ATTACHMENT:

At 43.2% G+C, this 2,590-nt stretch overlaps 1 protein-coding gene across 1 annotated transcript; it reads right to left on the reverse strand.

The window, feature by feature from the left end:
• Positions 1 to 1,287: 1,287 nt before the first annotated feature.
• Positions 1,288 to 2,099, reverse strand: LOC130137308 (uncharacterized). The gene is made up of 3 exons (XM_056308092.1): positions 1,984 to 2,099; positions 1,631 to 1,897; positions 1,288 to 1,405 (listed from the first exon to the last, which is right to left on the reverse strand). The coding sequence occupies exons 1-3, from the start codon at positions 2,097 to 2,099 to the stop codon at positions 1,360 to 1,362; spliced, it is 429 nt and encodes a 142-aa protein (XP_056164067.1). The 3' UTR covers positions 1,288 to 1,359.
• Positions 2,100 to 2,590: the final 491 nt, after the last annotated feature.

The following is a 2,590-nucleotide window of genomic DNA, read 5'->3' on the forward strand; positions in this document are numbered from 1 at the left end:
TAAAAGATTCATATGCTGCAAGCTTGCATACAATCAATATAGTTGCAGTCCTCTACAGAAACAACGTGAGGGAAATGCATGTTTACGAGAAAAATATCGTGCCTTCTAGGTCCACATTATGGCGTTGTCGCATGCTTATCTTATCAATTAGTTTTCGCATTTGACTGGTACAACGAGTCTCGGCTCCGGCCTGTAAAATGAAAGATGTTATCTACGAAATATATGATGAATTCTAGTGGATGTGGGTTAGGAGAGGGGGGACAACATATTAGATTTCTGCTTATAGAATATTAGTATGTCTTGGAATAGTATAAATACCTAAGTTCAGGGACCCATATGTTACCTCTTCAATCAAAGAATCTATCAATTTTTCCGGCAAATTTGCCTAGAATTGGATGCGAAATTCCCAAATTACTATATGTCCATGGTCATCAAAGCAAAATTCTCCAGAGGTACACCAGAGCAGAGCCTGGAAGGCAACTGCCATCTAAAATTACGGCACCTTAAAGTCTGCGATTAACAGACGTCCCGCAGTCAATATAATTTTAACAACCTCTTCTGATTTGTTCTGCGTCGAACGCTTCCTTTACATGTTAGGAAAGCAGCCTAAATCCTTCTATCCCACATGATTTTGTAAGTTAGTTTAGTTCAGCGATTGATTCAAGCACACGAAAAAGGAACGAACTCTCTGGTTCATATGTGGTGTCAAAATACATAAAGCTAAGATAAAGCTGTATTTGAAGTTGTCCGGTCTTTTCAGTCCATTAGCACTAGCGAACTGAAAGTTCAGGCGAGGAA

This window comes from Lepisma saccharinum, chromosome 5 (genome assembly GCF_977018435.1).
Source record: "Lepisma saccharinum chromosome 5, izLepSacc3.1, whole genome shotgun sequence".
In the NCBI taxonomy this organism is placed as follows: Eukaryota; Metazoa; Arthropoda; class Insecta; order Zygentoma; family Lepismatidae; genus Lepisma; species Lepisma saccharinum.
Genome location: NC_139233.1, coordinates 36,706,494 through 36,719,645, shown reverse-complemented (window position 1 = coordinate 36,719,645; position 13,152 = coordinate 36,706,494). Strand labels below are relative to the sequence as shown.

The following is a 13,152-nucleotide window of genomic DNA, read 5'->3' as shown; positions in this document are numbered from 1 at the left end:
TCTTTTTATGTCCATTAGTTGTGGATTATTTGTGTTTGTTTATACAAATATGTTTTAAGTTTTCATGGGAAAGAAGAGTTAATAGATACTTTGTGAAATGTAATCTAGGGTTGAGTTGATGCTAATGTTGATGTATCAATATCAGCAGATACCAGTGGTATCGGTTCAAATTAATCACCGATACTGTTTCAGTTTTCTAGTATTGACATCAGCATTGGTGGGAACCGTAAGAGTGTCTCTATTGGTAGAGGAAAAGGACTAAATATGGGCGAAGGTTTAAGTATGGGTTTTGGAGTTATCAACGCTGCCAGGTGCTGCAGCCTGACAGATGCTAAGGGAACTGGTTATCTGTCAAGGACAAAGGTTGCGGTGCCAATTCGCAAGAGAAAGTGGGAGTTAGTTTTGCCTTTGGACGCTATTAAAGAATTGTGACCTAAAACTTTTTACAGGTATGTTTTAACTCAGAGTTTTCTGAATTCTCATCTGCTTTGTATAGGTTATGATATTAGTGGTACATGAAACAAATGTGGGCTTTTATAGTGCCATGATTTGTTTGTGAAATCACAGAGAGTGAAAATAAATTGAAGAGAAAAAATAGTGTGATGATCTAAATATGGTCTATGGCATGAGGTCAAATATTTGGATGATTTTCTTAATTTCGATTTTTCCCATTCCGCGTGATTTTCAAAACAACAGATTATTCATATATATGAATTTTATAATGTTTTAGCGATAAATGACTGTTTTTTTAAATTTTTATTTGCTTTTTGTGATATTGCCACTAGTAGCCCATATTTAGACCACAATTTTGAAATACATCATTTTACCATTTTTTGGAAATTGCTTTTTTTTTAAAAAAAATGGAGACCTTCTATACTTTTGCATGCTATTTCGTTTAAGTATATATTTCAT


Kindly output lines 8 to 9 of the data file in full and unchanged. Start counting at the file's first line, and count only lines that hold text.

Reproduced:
This window comes from Lepisma saccharinum, chromosome 5 (genome assembly GCF_977018435.1).
Source record: "Lepisma saccharinum chromosome 5, izLepSacc3.1, whole genome shotgun sequence".